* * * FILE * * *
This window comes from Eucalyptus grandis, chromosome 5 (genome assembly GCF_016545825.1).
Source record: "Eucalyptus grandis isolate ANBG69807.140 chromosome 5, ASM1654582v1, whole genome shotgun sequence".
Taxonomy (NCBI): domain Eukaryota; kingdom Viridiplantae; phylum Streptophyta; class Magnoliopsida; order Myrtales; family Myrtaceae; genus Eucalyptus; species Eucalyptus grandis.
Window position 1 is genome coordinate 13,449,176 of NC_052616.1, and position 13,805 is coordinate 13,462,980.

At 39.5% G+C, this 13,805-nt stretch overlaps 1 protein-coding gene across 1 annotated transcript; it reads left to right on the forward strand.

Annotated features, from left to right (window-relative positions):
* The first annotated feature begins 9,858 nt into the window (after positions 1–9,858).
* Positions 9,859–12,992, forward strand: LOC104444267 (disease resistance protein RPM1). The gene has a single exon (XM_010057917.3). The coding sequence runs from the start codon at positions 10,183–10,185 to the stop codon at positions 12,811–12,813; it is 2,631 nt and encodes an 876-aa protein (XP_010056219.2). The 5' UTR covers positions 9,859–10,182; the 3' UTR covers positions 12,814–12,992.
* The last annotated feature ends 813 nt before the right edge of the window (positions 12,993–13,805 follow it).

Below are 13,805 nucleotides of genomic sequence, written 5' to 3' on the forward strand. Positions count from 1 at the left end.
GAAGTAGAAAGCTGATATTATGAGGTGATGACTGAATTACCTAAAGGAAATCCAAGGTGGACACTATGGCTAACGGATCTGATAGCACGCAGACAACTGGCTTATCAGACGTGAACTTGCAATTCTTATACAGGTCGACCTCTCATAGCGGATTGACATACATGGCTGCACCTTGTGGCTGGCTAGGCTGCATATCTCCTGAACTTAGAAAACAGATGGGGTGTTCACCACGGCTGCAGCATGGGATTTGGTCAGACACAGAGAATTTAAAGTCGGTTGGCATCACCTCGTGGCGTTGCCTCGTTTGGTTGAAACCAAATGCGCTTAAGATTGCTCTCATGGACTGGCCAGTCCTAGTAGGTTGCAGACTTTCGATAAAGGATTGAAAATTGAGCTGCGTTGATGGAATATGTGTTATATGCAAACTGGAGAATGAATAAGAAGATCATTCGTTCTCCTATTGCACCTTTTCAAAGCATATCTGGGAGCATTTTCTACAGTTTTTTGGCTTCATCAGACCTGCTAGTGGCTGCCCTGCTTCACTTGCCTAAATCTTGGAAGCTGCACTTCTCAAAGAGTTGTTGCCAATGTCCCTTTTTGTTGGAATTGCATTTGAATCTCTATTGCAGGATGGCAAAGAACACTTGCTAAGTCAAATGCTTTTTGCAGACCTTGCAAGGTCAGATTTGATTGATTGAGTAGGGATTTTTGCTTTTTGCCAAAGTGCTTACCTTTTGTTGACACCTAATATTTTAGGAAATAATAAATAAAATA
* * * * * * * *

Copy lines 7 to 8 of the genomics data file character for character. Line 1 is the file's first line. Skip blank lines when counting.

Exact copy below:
* The first annotated feature begins 9,858 nt into the window (after positions 1–9,858).
* Positions 9,859–12,992, forward strand: LOC104444267 (disease resistance protein RPM1). The gene has a single exon (XM_010057917.3). The coding sequence runs from the start codon at positions 10,183–10,185 to the stop codon at positions 12,811–12,813; it is 2,631 nt and encodes an 876-aa protein (XP_010056219.2). The 5' UTR covers positions 9,859–10,182; the 3' UTR covers positions 12,814–12,992.